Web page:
Weekly Diary


June went off to work (for the last time on a weekend) while I had a mechanical digger breakfast, feeling like butter just scraped on a piece of burnt toast. I trudged behind a plough in the rain pierced heat; occasionally picking up a lump of marcasite, imagining it turned into an exquisite piece of jewellery and then throwing it down again. After my final trip I sat in my studio and tried to paint a number of coloured bands floating above my head, I thought I could see letters in the bands but I couldn’t make out any words – in defiance I threw myself to the floor and then drew round the shape I made. Knowing that June would be late home I imagined myself in a place where all knowledge is stored – finding out straight away that marcasite jewellery is actually made from iron pyrites.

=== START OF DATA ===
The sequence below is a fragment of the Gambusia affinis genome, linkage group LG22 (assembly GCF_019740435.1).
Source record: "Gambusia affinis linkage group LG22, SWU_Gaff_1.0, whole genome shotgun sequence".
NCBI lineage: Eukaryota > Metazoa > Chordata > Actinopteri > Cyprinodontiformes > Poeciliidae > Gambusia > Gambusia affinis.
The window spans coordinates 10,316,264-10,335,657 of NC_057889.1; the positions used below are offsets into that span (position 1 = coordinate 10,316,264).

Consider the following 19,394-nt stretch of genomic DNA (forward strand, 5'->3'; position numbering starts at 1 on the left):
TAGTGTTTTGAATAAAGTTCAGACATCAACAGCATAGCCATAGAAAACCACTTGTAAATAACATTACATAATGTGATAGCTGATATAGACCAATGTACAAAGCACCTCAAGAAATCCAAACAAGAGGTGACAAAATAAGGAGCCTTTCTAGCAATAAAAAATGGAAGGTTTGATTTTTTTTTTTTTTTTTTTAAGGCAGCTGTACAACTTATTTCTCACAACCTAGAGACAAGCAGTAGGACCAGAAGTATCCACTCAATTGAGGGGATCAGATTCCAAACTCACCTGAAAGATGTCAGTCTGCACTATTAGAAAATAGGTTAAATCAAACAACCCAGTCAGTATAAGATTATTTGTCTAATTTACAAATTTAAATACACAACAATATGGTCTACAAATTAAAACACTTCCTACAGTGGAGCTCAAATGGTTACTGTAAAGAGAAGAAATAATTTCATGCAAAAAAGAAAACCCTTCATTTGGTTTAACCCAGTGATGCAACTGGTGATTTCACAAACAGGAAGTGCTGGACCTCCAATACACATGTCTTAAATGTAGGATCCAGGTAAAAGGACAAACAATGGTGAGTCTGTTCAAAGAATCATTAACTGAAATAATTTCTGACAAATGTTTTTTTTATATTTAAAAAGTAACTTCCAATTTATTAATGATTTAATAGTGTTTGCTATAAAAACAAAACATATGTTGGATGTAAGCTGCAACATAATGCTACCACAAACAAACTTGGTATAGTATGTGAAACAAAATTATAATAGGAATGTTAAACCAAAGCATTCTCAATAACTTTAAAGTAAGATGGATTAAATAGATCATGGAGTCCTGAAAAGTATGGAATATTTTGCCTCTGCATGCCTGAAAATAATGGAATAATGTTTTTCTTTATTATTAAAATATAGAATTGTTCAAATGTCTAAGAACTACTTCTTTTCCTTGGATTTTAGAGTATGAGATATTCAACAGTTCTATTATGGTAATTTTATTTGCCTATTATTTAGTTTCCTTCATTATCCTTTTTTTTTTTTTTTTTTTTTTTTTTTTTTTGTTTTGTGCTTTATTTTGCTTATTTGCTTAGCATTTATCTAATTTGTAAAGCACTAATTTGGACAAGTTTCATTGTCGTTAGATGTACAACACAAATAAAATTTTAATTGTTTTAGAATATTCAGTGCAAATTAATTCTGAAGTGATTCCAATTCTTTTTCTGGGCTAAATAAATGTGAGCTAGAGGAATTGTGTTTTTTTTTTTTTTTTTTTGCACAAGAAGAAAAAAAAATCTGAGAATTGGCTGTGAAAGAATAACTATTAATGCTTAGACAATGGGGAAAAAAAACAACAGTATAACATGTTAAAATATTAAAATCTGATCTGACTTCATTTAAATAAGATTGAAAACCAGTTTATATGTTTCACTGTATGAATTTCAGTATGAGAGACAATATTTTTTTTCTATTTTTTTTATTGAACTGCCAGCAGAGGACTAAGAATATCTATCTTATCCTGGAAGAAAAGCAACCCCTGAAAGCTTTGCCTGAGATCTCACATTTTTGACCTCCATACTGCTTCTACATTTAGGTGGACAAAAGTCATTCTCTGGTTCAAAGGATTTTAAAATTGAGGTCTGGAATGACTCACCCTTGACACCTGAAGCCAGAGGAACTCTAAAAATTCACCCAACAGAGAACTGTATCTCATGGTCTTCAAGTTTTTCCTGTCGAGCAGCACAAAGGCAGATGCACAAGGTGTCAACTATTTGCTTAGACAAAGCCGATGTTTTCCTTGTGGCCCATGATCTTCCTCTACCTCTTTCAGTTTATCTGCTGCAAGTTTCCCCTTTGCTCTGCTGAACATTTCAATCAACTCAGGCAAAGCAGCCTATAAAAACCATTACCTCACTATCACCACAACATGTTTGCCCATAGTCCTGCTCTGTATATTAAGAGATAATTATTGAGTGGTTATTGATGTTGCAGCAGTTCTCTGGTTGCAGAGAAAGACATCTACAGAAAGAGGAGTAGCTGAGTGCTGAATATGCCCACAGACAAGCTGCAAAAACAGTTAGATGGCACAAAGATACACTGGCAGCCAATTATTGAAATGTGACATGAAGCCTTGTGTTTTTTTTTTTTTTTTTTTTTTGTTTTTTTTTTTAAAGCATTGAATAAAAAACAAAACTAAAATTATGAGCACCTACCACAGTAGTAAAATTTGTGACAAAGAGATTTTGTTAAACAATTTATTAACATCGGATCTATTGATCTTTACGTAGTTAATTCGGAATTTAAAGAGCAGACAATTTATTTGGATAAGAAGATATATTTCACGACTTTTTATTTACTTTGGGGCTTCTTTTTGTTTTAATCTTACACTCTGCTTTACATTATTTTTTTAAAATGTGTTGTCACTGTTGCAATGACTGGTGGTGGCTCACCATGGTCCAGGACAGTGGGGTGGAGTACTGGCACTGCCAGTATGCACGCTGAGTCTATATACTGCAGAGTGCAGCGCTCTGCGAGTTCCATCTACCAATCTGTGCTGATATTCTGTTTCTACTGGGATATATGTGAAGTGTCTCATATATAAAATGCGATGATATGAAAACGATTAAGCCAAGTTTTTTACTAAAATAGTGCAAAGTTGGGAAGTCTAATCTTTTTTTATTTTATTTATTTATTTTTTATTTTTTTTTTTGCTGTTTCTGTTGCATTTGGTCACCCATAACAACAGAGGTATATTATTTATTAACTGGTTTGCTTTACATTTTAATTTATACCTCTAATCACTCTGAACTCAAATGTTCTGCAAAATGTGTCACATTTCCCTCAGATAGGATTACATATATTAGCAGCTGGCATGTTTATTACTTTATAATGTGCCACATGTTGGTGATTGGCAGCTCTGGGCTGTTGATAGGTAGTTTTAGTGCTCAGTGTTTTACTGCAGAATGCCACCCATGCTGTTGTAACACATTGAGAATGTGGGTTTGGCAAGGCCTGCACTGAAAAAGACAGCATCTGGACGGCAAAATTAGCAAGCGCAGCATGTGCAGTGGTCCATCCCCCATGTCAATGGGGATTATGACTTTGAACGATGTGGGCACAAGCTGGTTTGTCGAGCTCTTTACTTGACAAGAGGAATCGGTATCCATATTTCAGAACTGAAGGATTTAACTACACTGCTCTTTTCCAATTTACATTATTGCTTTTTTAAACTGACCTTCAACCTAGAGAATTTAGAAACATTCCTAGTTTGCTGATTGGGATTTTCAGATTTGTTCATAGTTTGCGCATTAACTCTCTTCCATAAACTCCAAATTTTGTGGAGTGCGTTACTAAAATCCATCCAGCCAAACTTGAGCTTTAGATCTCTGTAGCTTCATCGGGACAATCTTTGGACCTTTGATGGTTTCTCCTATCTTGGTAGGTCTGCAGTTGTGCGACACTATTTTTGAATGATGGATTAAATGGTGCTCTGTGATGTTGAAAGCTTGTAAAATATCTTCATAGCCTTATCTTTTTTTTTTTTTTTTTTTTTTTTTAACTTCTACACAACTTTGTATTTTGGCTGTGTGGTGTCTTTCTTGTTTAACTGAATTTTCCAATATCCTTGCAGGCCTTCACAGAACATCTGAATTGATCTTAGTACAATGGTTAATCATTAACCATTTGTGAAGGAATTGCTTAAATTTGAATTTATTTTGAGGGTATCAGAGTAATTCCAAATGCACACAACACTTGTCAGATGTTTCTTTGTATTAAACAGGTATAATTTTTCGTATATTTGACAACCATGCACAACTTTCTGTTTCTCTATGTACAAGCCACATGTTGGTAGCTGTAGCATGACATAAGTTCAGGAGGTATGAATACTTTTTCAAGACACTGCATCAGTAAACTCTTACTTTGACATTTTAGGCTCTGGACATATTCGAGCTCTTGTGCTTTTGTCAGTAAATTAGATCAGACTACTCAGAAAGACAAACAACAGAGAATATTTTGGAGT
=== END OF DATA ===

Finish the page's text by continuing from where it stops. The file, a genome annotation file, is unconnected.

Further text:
I donned a suit and tie and then scrambled about in the mud by the garden pond, picking up each lily leaf in turn as if it was a telephone – the last caller hung up on me when I pronounced my name in a regional dialect of modern day Orangutan. Immediately after this a tree in our neighbour’s garden surprisingly stated that unborn children hide inside atomic nuclei and blasted off on the latest space mission. In a terrestrial response I took the dog out for walk, coming back after she had preened herself in a clump of goosegrass – she then went to man the barricades during the Paris Commune and I signed my initials in reverse on the Bourdon bell of the cathedral of Notre-Dame – we met up later as twin nuclei in a parenchymal plant cell: thus proving once and for all that all life is one.